Finally, it’s important to keep in mind that there are two different types of SARS-CoV-2 tests. Those that test for the presence of viral nucleic acid or protein are used to identify people who are acutely infected and should be immediately quarantined. Tests for IgM and/or IgG antibodies to the virus, if well-validated, indicate a person has previously been infected with COVID-19 and is now potentially immune. Two very different types of tests—two very different meanings.

There’s still a way to go with both virus and antibody testing for COVID-19. But as this study and others begin to piece together the complex puzzle of antibody-mediated immunity, it will be possible to learn more about the human body’s response to SARS-CoV-2 and home in on our goal of achieving safe, effective, and sustained protection against this devastating disease.

Reference:

[1] Antibody responses to SARS-CoV-2 in patients with COVID-19. Long QX, Huang AI, et al. Nat Med. 2020 Apr 29. [Epub ahead of print]

Links:

Coronaviruses (NIH)

NIH Begins Study to Quantify Undetected Cases of Coronavirus Infection,” NIH News Release, April 10, 2020.

NIH mobilizes national innovation initiative for COVID-19 diagnostics,” NIH News Release, April 29, 2020.

Policy for Coronavirus Disease-2019 Tests During the Public Health Emergency (Revised), May 2020 (Food and Drug Administration)

123 Comments

  • Pam W. says:

    I was exposed by relatives. Started throwing up with diarrhea. Bad headacheas. Had nasal swab and was negative. They did an antibody test when they put the iv in. Was dehydrated due to the throwing up and diarrhea for 2 days. Don’t understand how I get a negative swab result but a positive antibody result? The positive antibody was for now not previous. Can someone please help me understand. Do I need to continue quarantine or am I not contagious? I never had a fever with any symptoms either.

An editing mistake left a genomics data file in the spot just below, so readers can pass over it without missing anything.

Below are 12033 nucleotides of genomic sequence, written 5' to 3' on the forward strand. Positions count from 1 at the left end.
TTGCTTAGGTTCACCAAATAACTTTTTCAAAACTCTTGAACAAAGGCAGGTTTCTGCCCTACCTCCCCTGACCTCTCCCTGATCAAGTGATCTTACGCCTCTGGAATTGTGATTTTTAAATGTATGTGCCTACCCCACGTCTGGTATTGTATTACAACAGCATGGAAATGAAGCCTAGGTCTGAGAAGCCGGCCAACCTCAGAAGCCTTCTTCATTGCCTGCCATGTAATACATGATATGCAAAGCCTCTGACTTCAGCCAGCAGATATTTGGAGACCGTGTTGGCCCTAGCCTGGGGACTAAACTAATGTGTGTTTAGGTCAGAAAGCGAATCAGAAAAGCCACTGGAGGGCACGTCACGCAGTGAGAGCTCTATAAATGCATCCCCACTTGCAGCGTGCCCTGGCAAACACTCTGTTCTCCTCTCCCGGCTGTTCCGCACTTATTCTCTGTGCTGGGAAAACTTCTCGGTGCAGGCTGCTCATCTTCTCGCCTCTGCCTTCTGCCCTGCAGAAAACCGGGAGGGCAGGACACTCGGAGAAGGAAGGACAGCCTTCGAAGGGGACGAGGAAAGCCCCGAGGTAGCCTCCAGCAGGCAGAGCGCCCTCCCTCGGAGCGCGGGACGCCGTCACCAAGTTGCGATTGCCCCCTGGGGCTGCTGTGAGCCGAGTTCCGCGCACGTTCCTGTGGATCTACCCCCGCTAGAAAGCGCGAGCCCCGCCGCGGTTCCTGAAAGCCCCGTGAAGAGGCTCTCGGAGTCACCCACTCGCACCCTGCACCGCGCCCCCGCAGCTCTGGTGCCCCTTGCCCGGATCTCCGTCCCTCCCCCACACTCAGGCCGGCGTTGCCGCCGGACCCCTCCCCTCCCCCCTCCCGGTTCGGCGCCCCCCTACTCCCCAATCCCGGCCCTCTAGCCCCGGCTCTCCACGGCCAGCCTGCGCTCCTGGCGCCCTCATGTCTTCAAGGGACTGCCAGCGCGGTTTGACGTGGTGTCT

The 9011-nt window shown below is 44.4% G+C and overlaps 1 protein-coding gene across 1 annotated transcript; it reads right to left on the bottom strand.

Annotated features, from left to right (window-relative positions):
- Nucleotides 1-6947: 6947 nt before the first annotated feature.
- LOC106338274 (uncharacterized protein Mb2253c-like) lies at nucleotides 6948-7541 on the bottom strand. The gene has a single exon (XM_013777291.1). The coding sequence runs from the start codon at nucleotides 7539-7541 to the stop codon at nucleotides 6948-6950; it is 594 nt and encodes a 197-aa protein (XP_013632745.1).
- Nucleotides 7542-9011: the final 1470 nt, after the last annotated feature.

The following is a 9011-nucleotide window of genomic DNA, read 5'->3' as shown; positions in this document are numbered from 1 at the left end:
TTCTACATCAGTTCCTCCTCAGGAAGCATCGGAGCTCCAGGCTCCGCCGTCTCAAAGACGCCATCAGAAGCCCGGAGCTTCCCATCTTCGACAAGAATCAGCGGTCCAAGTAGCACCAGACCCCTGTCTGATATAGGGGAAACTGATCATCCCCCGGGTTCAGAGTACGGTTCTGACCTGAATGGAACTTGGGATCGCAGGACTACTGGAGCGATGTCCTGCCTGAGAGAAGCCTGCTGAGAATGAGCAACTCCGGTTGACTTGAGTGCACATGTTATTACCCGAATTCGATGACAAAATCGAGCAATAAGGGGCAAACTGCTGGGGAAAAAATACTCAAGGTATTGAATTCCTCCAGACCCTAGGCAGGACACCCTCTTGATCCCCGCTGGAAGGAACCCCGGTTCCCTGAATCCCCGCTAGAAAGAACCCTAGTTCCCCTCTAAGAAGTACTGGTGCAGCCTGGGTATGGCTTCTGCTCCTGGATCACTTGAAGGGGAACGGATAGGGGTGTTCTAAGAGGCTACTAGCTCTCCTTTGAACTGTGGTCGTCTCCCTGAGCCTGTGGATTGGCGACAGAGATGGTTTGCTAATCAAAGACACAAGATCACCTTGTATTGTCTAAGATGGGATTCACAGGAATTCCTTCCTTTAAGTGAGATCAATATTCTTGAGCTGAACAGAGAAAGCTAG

• bd says:

      As with any test they are not 100% accurate. You may have not had enough viral particles for a positive swab test. Also, the antibody test may not be specific and is detecting antibodies to one of the other 4 coronaviruses that can cause the common cold.

  • Jay says:

    I tested positive for covid. I waited a month and my doctor sent me to have the antibodies test. It’s came back negative. I’m confused. Did this happen to anyone else?

    • Denise K says:

      Yes. Same thing happened to me. My Dr. told me not to worry about it. The swab test was accurate and I did have Covid19. She said the antibody tests aren’t that accurate. Also, I had a mild case. It’s possible I didn’t make enough antibodies that the antibody test was able to detect.

  • C. Tribble says:

    American Scientists don’t know if Hyperimmune Globus CAN prevent or kill Covid-19 Cells! It’s as if a spray of this Virus droplets were shot from space over a certain area!

  • mukesh says:

    i lost my smell few days ago no other symptome and smell recoved after 8 to 10days and i done the antibody test igg its come positive what that mean can i infacted by covid 19

    • Kios says:

      As you have coronavirus antibodies it is unlikely you will be reinfected again in the next 9-12 months. Did they ask you to donate your plasma to treat others?

  • Priscilla Ann Curry says:

    Can l donate , I’m 70 yes old and in good health?

  • pep says:

    Thanks for sharing the valuable content with all! …

  • Nancy McLean-Cooper says:

    If an infected person is administered harvested SARS CoV-2 antibodies, does their body still produce antibodies – is there a positive feed-back mechanism?